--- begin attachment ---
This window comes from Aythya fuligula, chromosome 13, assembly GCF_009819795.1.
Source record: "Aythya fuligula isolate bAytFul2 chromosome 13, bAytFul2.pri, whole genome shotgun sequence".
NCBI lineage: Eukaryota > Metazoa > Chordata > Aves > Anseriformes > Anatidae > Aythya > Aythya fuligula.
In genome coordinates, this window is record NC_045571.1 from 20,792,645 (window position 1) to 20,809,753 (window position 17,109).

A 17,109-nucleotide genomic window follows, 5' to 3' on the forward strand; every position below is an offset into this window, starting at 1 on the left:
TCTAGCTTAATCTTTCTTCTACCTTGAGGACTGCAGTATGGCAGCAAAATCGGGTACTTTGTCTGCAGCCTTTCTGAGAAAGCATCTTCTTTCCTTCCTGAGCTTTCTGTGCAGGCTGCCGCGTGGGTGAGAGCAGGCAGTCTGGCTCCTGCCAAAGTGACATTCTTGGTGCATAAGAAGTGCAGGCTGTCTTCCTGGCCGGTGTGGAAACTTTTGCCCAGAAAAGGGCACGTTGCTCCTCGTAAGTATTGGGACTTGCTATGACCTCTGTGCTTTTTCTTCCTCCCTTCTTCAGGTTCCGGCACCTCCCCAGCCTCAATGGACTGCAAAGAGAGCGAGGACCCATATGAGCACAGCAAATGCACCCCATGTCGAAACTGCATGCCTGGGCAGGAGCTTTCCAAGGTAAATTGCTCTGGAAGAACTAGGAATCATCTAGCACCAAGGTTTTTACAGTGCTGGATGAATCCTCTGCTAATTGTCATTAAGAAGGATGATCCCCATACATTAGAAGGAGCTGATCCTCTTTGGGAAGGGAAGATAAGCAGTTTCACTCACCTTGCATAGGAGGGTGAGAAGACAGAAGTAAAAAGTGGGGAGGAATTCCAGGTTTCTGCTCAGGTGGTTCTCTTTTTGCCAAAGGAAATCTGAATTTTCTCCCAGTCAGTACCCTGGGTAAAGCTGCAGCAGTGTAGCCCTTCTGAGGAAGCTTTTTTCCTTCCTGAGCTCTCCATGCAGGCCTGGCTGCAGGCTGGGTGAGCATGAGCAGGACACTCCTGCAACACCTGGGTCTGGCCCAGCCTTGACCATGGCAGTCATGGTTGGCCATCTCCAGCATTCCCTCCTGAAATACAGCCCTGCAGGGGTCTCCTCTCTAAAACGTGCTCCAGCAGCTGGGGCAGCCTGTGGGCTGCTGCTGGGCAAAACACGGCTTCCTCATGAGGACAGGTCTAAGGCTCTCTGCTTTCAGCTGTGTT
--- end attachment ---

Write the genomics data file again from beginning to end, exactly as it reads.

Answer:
This window comes from Aythya fuligula, chromosome 13, assembly GCF_009819795.1.
Source record: "Aythya fuligula isolate bAytFul2 chromosome 13, bAytFul2.pri, whole genome shotgun sequence".
NCBI lineage: Eukaryota > Metazoa > Chordata > Aves > Anseriformes > Anatidae > Aythya > Aythya fuligula.
In genome coordinates, this window is record NC_045571.1 from 20,792,645 (window position 1) to 20,809,753 (window position 17,109).

A 17,109-nucleotide genomic window follows, 5' to 3' on the forward strand; every position below is an offset into this window, starting at 1 on the left:
TCTAGCTTAATCTTTCTTCTACCTTGAGGACTGCAGTATGGCAGCAAAATCGGGTACTTTGTCTGCAGCCTTTCTGAGAAAGCATCTTCTTTCCTTCCTGAGCTTTCTGTGCAGGCTGCCGCGTGGGTGAGAGCAGGCAGTCTGGCTCCTGCCAAAGTGACATTCTTGGTGCATAAGAAGTGCAGGCTGTCTTCCTGGCCGGTGTGGAAACTTTTGCCCAGAAAAGGGCACGTTGCTCCTCGTAAGTATTGGGACTTGCTATGACCTCTGTGCTTTTTCTTCCTCCCTTCTTCAGGTTCCGGCACCTCCCCAGCCTCAATGGACTGCAAAGAGAGCGAGGACCCATATGAGCACAGCAAATGCACCCCATGTCGAAACTGCATGCCTGGGCAGGAGCTTTCCAAGGTAAATTGCTCTGGAAGAACTAGGAATCATCTAGCACCAAGGTTTTTACAGTGCTGGATGAATCCTCTGCTAATTGTCATTAAGAAGGATGATCCCCATACATTAGAAGGAGCTGATCCTCTTTGGGAAGGGAAGATAAGCAGTTTCACTCACCTTGCATAGGAGGGTGAGAAGACAGAAGTAAAAAGTGGGGAGGAATTCCAGGTTTCTGCTCAGGTGGTTCTCTTTTTGCCAAAGGAAATCTGAATTTTCTCCCAGTCAGTACCCTGGGTAAAGCTGCAGCAGTGTAGCCCTTCTGAGGAAGCTTTTTTCCTTCCTGAGCTCTCCATGCAGGCCTGGCTGCAGGCTGGGTGAGCATGAGCAGGACACTCCTGCAACACCTGGGTCTGGCCCAGCCTTGACCATGGCAGTCATGGTTGGCCATCTCCAGCATTCCCTCCTGAAATACAGCCCTGCAGGGGTCTCCTCTCTAAAACGTGCTCCAGCAGCTGGGGCAGCCTGTGGGCTGCTGCTGGGCAAAACACGGCTTCCTCATGAGGACAGGTCTAAGGCTCTCTGCTTTCAGCTGTGTT